Community Service: Motivation is Important

Parents routinely ask how many hours of community service their kids must complete in order to be competitive in the college admissions process, essentially commoditizing generosity for their personal gain, which is at odds with serving the needs of others. What, then, is community service and why can volunteerism be included in the college admissions process?

To effectively practice philanthropy, Greek for a “love of humanity”, often requires students to sacrifice their time and energy, defy others expectations and even challenge their own ignorance. Yet, in a modern sense, community service has become more a mandate for academic credit, where the student who is truly generous and less concerned with reward, a minority.

Therefore, I would argue that before practicing charity, a student develop the proper motivation for serving others by reflecting on what it means to be generous and why.  Then seek opportunities to serve that align with one’s particular abilities in order to increase the likelihood of serving effectively while evolving your understanding in the process. 

Applicants who demonstrate a willingness to consider the needs of others are sought by college admissions officers seeking to build a community of compassionate learners. Thus, when applying to college, students, who have practiced charity mindfully, should include community service as supporting evidence, listed in an extracurricular resume or explained in an admissions essay.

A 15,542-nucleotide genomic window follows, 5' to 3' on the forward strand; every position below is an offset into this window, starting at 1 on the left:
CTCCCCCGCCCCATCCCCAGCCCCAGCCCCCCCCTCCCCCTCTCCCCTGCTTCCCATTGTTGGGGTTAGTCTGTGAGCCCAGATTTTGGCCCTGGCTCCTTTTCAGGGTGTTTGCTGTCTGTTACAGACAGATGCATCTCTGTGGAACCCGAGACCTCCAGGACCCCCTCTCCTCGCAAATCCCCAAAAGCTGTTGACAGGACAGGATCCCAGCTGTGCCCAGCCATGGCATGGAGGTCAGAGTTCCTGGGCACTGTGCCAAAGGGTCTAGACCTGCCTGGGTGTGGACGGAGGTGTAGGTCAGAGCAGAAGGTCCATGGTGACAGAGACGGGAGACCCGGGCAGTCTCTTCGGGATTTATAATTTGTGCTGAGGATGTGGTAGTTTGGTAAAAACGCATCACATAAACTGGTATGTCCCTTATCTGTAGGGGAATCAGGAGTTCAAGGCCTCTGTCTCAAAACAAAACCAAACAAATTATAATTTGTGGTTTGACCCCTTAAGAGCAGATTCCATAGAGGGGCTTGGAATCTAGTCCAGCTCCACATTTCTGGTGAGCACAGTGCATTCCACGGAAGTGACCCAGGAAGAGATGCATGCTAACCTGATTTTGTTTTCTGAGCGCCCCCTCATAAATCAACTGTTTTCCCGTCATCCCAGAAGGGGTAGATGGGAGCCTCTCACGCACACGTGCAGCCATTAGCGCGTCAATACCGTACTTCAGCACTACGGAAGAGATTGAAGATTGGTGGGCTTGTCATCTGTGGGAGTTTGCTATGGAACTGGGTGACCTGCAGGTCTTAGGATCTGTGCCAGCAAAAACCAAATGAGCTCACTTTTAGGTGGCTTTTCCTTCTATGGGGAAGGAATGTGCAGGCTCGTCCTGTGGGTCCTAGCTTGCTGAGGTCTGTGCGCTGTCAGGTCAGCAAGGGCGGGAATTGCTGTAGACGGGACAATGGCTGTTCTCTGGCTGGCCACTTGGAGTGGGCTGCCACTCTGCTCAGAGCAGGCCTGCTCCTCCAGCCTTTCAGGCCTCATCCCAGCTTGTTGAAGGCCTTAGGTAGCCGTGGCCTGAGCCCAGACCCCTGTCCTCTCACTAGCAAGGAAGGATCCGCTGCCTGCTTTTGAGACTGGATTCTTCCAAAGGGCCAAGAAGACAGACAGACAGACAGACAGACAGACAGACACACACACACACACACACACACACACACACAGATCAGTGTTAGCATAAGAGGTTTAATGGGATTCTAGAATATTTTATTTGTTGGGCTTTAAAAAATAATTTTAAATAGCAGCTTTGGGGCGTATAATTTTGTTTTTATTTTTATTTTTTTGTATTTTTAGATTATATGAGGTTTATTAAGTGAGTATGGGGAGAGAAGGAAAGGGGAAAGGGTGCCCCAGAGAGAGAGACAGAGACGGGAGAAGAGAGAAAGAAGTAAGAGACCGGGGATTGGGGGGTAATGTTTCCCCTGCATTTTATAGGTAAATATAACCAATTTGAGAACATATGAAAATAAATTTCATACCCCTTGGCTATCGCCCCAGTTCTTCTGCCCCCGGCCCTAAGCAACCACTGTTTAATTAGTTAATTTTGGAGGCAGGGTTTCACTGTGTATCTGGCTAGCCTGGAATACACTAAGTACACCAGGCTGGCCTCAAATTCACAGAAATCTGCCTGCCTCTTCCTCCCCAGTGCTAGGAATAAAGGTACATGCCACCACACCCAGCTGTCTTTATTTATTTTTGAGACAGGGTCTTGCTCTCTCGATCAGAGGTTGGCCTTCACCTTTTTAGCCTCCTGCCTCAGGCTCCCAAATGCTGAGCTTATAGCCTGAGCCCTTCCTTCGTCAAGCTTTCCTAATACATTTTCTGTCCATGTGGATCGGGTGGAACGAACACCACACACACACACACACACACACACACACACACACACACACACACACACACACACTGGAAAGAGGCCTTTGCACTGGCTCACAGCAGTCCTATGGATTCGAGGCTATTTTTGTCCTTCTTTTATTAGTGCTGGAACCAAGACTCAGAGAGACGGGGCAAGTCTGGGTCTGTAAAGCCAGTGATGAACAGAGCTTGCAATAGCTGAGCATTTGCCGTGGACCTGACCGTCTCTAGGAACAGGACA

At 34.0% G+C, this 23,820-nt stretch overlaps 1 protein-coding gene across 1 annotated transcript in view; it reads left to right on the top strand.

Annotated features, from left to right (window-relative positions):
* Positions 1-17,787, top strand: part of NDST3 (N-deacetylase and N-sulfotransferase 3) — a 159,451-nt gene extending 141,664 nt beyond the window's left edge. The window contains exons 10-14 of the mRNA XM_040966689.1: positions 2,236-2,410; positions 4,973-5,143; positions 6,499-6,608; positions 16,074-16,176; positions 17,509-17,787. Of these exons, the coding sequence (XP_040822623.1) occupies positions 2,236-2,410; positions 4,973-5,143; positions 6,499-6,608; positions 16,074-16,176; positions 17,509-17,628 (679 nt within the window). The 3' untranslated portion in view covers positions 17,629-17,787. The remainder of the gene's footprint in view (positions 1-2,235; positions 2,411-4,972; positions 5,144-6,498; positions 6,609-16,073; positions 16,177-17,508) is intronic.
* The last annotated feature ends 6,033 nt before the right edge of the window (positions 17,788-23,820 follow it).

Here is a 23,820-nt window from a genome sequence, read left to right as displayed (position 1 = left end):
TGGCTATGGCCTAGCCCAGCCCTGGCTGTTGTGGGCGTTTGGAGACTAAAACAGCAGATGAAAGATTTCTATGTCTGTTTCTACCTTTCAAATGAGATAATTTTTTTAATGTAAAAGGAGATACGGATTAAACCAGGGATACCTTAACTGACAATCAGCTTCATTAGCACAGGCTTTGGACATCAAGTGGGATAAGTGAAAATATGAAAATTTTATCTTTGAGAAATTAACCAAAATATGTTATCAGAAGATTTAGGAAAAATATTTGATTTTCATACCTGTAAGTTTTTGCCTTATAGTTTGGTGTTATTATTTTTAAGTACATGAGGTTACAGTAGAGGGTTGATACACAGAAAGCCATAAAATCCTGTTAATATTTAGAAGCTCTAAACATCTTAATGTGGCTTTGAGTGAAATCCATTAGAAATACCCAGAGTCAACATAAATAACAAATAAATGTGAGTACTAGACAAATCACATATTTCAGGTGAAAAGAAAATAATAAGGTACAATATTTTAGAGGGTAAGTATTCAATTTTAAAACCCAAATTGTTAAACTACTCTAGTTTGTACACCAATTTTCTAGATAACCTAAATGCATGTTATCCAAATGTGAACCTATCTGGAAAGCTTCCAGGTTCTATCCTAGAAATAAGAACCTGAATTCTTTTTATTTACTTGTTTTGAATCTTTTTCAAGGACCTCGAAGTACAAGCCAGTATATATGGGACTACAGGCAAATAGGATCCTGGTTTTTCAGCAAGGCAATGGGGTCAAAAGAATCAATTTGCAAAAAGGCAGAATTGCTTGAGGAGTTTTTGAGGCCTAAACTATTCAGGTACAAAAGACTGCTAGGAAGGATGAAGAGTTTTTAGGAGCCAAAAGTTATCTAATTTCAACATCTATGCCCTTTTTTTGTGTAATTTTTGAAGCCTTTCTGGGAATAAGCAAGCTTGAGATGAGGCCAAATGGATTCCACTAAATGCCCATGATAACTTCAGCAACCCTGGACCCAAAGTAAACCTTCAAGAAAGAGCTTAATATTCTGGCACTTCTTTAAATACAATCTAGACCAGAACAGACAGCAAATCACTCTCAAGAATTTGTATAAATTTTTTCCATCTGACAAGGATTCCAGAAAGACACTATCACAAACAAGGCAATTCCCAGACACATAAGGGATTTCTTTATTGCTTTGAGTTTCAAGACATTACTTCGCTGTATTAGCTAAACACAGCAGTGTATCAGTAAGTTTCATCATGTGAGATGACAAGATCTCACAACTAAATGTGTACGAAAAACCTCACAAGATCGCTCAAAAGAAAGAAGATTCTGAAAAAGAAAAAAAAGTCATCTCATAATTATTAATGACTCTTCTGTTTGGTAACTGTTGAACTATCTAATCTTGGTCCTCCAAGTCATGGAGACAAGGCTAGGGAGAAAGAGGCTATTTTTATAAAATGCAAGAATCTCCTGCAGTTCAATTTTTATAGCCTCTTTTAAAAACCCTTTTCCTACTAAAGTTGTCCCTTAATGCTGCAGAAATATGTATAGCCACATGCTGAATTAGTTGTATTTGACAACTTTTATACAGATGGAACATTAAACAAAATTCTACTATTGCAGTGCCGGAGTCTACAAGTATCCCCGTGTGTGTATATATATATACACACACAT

For more information about how to both plan for and navigate the complex college admissions process in order to minimize the risk of educational malinvestment, check out Creative Marbles Consultancy

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About Jill Yoshikawa, Ed M, Partner of Creative Marbles Consultancy

Jill Yoshikawa, EdM, Harvard ’99, a seasoned, 25 year educator and consultant, is meticulous in helping clients navigate all aspects of the educational experience, no matter the level of complexity. She combines educational theory with experience to advise families, schools and educators. A UCSD and Harvard graduate, as well as a former high school teacher, Jill works tirelessly to help her clients succeed.
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